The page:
Students are not the only ones, however, that feel disaffected by the increasing commercialisation of higher education. There are around half a million staff employed at UK higher education institutions.
Career trajectories of academics often involve precarious nine-month contracts with staff usually moving around many different institutions in their working life. The University and College’s (UCU) decision to partake in a series of strikes over pensions has left a bitter divide between students paying for teaching they feel they are not receiving, and academics that feel that the commercialisation of institutions has left them short-changed too.
David Mathews outlined in a report for Times Higher Education the issue of academics no longer being able to spend enough time on their research and how this will put the industry in trouble.
Mathews argues that the essence of academia is to be given the time and resources to think deeply about a subject and hopefully as a result contribute to the wealth of recorded knowledge upon it. Yet he states that “progression in academia is often progression away from why you got into it in the first place” as those that climb up the ladder from junior scholars to professors end up doing more admin and management work than actual research or even teaching.
A 2020 report produced by Bethan Cornell at the Higher Education Policy Institute (HEPI) shows that 67 per cent of PhD students want a career in academic research but only 30 per cent stay in academia three years on. Some of the report’s findings support the idea that the long hours dedicated to activities other than research and precarious work contracts are among the factors limiting retention of academics.
Among the PhD students that were interviewed included one quoted as saying that “the requirement to move around in pursuit of short term postdocs is terrible for social and family life”. Another claimed they did not wish to pursue a career in research and teaching as “the academic culture will be detrimental to my mental health.”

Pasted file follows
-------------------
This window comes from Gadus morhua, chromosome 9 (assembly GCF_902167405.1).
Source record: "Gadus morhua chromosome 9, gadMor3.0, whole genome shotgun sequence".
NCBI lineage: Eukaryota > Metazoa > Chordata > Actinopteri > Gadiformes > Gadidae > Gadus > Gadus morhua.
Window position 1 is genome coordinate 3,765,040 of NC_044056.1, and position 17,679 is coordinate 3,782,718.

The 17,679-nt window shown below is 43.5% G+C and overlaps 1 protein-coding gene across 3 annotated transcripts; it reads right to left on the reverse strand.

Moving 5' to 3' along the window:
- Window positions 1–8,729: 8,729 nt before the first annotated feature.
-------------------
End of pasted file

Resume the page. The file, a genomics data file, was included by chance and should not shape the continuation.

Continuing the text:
Nick Hillman, the Director of HEPI, said that postgraduates are “crucial to the whole country, as postgraduate students provide the pipeline for academic, commercial and charitable research. If we are to cure diseases, improve productivity and improve people’s lives, that is likely to come via original research. So it is vital that, as a society, we look after our researchers”.
As with many industries, the higher education job market has been in flux and left many employees and those trying to break into the sector in an anxious state. However, Professor Charles Stafford, Vice Chair of the Appointments Committee at LSE, argues that although the academic job market has been affected by the pandemic it is important for academics and those looking to enter the field to understand the situation in their own subject area, and not to over generalise the situation.
Stafford also stated that the increase in student numbers may correlate to an increase in teaching based rolls, though it is too early to see any conclusive data confirming that this will be a long term trend.
Whilst the commercialisation and industrialisation of academia has clear drawbacks, there are also arguments for stronger links between industry, universities and government – as the collaboration between pharmaceutical company AstraZeneca, Oxford University and the NHS has shown in the successful roll out of a covid vaccine.
Chief knowledge officer of Times Higher Education, Phil Baty, states in a November 2020 report on university-industry collaboration that universities “cannot fulfil their limitless potential without collaboration – collaboration between institutions, with industry and across borders […] In particular, partnerships between universities and industry will be vital as nations seek to rebuild their economies after the devastation of the pandemic – reskilling the workforce and rebooting the knowledge economy.”
So it’s clear that universities have a role to play – but equally there is an urgent need for these institutions to adapt both to continue to attract students and to make sure that staff are retained. As former Chicago mayor Rahm Emanuel put it: “Never let a crisis go to waste.”